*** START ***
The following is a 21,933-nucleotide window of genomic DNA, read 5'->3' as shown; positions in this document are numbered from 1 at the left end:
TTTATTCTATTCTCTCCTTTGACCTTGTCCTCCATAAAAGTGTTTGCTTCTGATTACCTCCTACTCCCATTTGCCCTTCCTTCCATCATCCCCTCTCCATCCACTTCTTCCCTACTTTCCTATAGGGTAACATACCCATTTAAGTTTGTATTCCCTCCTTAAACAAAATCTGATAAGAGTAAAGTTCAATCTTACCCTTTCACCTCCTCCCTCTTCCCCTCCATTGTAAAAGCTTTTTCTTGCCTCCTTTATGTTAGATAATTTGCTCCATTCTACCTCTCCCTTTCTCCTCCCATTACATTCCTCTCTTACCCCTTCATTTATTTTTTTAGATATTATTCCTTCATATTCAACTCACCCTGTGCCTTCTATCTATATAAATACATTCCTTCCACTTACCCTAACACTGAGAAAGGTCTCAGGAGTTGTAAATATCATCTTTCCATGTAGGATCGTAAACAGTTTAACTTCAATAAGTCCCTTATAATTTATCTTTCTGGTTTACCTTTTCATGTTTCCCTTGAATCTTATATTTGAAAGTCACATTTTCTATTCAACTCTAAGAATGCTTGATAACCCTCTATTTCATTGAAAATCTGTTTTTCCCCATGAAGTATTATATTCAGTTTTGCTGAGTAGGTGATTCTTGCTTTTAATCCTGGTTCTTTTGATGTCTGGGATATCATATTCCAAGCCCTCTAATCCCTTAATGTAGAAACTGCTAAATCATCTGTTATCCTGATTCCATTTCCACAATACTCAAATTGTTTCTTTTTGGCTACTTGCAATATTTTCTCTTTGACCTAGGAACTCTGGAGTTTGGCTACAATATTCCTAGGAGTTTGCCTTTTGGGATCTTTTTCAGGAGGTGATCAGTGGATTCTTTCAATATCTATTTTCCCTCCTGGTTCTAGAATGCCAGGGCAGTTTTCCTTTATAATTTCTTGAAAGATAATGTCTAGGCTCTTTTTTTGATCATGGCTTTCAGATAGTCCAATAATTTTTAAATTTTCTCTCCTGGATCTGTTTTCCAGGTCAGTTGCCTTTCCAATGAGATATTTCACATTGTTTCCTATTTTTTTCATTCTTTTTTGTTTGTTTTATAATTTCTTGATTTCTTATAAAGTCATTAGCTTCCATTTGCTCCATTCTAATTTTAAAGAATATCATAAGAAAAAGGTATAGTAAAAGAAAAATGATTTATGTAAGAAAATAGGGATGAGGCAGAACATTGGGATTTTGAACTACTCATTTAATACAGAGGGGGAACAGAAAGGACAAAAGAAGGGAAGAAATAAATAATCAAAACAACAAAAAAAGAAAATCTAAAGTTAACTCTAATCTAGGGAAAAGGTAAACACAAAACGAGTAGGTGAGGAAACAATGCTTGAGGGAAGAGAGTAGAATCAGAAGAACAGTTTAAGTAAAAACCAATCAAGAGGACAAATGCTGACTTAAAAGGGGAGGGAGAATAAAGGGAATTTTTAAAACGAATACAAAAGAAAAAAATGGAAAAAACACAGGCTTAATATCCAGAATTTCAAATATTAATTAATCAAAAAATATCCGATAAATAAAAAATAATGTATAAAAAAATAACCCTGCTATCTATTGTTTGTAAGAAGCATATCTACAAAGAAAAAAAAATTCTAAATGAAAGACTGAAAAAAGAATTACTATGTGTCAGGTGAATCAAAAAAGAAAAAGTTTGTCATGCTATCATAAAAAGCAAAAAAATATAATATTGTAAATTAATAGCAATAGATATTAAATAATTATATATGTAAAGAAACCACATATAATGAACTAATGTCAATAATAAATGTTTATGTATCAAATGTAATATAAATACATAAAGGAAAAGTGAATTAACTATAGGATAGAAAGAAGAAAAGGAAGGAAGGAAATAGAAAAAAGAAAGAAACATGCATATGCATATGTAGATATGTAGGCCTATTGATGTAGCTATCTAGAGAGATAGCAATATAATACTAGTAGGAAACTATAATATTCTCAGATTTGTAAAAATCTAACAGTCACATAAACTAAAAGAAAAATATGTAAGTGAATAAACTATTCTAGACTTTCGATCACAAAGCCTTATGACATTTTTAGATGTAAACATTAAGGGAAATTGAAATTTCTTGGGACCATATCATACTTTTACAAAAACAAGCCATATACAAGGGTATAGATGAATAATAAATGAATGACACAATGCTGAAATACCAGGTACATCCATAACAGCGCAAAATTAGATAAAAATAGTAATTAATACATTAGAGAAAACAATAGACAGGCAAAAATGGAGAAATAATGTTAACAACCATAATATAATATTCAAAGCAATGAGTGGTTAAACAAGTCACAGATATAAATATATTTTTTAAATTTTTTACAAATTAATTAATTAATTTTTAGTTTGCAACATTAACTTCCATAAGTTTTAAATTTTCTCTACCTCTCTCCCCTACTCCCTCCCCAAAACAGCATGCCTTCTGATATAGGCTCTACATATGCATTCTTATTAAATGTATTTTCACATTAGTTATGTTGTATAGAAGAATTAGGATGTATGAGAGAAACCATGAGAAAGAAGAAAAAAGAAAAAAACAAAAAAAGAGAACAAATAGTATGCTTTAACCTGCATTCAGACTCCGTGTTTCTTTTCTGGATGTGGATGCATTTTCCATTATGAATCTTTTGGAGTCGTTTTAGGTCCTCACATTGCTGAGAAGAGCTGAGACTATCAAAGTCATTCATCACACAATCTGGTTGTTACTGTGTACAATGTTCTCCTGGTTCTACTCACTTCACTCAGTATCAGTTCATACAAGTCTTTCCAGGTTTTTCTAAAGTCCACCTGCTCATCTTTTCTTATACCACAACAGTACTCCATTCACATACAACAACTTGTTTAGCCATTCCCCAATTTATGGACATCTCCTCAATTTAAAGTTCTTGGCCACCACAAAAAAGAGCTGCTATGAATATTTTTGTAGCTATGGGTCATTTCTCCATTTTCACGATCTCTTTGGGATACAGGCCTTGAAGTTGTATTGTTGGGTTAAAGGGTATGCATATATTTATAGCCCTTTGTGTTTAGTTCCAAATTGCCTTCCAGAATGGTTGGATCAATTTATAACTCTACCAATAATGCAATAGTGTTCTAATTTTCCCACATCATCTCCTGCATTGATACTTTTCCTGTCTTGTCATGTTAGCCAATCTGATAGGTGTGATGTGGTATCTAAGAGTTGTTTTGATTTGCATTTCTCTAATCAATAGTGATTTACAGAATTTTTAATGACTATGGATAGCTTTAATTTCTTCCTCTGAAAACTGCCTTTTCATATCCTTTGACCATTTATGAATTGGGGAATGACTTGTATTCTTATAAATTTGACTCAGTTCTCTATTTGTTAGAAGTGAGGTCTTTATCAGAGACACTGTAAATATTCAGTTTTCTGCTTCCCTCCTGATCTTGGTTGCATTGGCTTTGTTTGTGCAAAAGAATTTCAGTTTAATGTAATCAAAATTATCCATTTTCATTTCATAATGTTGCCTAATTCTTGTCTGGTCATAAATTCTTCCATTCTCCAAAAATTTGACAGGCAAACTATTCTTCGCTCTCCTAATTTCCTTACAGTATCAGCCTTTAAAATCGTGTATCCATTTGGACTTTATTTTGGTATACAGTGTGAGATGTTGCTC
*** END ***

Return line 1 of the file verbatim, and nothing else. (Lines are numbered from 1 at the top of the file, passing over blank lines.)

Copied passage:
The following is a 21,933-nucleotide window of genomic DNA, read 5'->3' as shown; positions in this document are numbered from 1 at the left end: